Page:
Apple's Head of Mapping Software Reportedly Taken Off Apple's Map

By Steve Anderson November 27, 2012

Like the lost continent of Atlantis, the head of mapping software for Apple, Rich Williamson, no longer appears on any internal maps at Apple following his firing earlier today. Williamson leaves Apple in the wake of the Apple Maps disaster that was roundly criticized as not only inferior to the Google Maps program recently removed from iOS software, but also in many cases inherently flawed to the point of near-uselessness.

Reports indicate that Williamson, who held the title of “VP, iOS Platform Service”, was fired by Eddy Cue, the senior VP of Internet software and services who was set to run Apple Maps following the departure of Scott Forstall. The firing of Williamson, not yet officially announced by Apple itself, is said to be part of a larger shake-up of Apple's top brass.


Image via www.apple.com

Apple Maps proved to be a substantial black eye for Apple proper, not only enduring the slings and arrows of critics around the Web, but also reaching the point where CEO Tim Cook had to issue a personal apology letter related to the disastrous release. This was where Forstall's departure kicked in, as he reportedly refused to sign the apology letter. Apple Maps itself, meanwhile, was seen as lacking on several fronts, including glitchy overall performance and a marked lack of public transit information.

Investors, meanwhile, seem to be taking the news well, as Apple stock saw some fairly big gains in intraday trading; however, it's currently trading off the highs achieved this afternoon.

It's not hard to look at Apple's recent stock losses, especially alongside some of their product setbacks and some less than encouraging outward projects, and see why Apple wants to make some big moves to encourage investors to stick with the company, whose every release seems to be sold out in a matter of days.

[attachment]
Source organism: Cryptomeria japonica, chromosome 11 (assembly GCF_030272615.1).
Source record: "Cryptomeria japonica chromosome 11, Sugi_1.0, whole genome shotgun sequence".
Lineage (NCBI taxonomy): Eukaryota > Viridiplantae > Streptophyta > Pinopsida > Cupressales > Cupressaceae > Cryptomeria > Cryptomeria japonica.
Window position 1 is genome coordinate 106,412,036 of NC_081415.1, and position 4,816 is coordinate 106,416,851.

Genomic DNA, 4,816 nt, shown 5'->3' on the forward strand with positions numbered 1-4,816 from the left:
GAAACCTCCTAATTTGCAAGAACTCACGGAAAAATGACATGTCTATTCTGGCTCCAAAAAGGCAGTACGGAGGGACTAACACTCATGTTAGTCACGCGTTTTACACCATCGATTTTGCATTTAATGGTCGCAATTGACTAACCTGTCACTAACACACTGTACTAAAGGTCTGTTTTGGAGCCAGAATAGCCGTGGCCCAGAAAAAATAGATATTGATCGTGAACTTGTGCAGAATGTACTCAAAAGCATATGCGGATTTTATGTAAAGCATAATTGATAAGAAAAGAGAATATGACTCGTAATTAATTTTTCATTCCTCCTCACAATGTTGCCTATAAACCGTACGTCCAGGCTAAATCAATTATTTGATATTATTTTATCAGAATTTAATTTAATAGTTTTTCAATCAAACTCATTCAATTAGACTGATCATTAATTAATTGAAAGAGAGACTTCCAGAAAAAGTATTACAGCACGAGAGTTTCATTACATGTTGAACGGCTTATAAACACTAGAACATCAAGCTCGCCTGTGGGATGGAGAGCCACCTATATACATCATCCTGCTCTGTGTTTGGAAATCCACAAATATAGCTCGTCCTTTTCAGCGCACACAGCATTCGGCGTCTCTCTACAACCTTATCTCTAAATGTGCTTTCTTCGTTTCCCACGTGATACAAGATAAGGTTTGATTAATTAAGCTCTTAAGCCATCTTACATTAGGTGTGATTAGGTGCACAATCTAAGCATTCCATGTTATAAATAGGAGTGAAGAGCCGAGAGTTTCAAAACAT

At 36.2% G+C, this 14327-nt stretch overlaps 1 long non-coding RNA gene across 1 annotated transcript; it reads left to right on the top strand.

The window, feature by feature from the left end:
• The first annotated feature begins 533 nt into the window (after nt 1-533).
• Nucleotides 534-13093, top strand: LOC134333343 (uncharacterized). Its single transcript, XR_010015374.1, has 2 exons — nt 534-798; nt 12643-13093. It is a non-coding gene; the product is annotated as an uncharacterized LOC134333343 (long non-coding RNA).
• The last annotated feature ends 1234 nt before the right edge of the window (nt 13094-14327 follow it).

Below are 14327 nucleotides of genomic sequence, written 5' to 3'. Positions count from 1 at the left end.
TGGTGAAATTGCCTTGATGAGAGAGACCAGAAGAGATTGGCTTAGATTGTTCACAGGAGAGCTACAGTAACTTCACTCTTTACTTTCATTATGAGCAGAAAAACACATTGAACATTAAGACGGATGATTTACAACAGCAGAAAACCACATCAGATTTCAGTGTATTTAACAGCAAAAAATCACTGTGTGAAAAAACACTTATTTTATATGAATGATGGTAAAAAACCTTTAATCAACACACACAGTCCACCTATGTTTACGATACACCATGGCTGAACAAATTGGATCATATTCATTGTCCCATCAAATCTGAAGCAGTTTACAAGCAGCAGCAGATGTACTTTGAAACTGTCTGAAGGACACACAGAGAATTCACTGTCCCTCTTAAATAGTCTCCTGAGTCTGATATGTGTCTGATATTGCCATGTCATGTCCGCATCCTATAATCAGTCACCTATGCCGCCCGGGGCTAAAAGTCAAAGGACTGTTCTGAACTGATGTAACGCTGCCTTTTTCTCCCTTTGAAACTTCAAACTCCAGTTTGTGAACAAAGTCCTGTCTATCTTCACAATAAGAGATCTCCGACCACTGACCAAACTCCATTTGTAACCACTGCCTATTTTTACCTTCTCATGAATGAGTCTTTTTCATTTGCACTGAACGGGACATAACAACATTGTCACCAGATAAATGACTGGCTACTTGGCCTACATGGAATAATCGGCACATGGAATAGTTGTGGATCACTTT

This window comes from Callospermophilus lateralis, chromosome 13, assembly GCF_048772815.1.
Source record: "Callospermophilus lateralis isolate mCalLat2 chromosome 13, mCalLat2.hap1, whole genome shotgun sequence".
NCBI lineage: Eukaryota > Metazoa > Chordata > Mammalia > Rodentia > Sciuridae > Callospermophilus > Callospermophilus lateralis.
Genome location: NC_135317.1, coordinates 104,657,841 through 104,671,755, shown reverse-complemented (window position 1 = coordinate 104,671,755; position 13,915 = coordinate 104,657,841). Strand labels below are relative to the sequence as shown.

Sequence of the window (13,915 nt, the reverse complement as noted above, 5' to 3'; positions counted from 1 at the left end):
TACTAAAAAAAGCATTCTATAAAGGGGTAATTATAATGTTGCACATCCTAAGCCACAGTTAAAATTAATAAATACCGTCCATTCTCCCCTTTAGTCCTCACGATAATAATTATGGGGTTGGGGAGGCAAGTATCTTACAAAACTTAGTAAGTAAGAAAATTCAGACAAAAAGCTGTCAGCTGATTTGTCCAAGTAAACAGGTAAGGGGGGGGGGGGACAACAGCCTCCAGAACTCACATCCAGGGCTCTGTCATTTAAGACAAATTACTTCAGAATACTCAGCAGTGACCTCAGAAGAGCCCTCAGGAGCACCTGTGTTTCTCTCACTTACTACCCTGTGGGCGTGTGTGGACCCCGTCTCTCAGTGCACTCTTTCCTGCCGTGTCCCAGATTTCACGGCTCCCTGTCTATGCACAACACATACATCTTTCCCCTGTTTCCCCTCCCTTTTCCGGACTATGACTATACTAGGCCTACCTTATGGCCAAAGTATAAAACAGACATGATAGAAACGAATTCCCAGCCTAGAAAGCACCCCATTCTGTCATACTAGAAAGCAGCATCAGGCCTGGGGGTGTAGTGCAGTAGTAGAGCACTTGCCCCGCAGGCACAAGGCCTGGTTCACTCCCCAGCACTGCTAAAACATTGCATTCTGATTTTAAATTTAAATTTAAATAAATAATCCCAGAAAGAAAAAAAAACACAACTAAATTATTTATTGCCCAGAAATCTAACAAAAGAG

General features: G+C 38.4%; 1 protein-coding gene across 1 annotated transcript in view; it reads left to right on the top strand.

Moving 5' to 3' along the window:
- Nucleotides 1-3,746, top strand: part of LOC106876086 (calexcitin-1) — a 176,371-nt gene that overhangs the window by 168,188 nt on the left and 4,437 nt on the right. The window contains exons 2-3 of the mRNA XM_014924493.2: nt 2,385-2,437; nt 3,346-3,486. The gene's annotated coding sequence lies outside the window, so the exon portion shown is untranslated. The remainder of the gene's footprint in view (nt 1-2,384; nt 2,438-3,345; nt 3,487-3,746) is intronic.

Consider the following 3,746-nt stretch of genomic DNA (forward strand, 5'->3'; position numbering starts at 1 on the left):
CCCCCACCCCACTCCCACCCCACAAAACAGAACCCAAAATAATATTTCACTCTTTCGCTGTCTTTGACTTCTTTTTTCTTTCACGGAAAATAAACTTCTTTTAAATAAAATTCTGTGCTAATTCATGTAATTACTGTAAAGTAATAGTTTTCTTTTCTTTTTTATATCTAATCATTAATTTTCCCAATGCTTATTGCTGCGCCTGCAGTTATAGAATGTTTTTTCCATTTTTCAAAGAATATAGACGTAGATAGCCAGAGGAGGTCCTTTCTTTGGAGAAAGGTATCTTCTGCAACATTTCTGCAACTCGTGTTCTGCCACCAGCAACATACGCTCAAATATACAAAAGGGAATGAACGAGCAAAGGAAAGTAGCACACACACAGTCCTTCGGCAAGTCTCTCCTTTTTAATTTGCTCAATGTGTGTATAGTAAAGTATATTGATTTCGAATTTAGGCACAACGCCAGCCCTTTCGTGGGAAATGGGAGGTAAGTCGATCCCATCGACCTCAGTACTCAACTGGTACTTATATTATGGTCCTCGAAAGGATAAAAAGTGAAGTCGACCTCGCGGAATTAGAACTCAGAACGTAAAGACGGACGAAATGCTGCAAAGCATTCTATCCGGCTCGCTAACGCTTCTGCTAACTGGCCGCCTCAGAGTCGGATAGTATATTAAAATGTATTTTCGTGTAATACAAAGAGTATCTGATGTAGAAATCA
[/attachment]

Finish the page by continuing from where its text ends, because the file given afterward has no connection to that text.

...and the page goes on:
Bringing in new blood to the upper echelons of the company is commonly seen as bold and dynamic, and shows that Apple isn't afraid to take big chances in the pursuit of profit. Considering that Apple stock has lost about 14 percent of its value over just the course of the last two months (though it actually lost more than that, recovering only in recent days), Apple likely could have used a big show for investors.

Apple's true purpose in firing Williamson is known only to Apple—assuming the reports bear out—but it looks pretty clear that they're looking to make some big moves in the face of a soft global economy and an increasingly competitive environment.




Edited by Brooke Neuman

Contributing TechZone360 Writer

SHARE THIS ARTICLE
Related Articles

Verizon, Oh Verizon, Where Are You Going?

By: Doug Mohney    2/23/2017

Last June, Verizon closed a $4.4 billion deal to buy AOL. Executives said the acquisition would enable the company to layer AOL's advertising strength…

Read More

AMD: The Time For Ryzen Has Arrived

By: Rob Enderle    2/23/2017

The Ryzen part is a powerful alternative to Intel's offering, which will result in several new, more powerful, and affordable systems for those that g…

Read More

Voice 2017 - Best of Times, Worst of Times

By: Doug Mohney    2/21/2017

Voice is in a unique position these days, judging from the conversations I've had over the past six weeks during CES and ITEXPO. Available quality is …

Read More

Needed: Better Location Tech for RideShare Services

By: Doug Mohney    2/21/2017

Uber, Lyft, and other ride services have pushed the bounds of location tech to the point of frustration for end-users, both drivers and customers alik…

Read More

Human Carrying Drones May Arrive in 2017

By: Rob Enderle    2/21/2017

There are a couple really big problems that will likely make human carrying drones more of a tourist attraction than a real solution for some time, bu…

Read More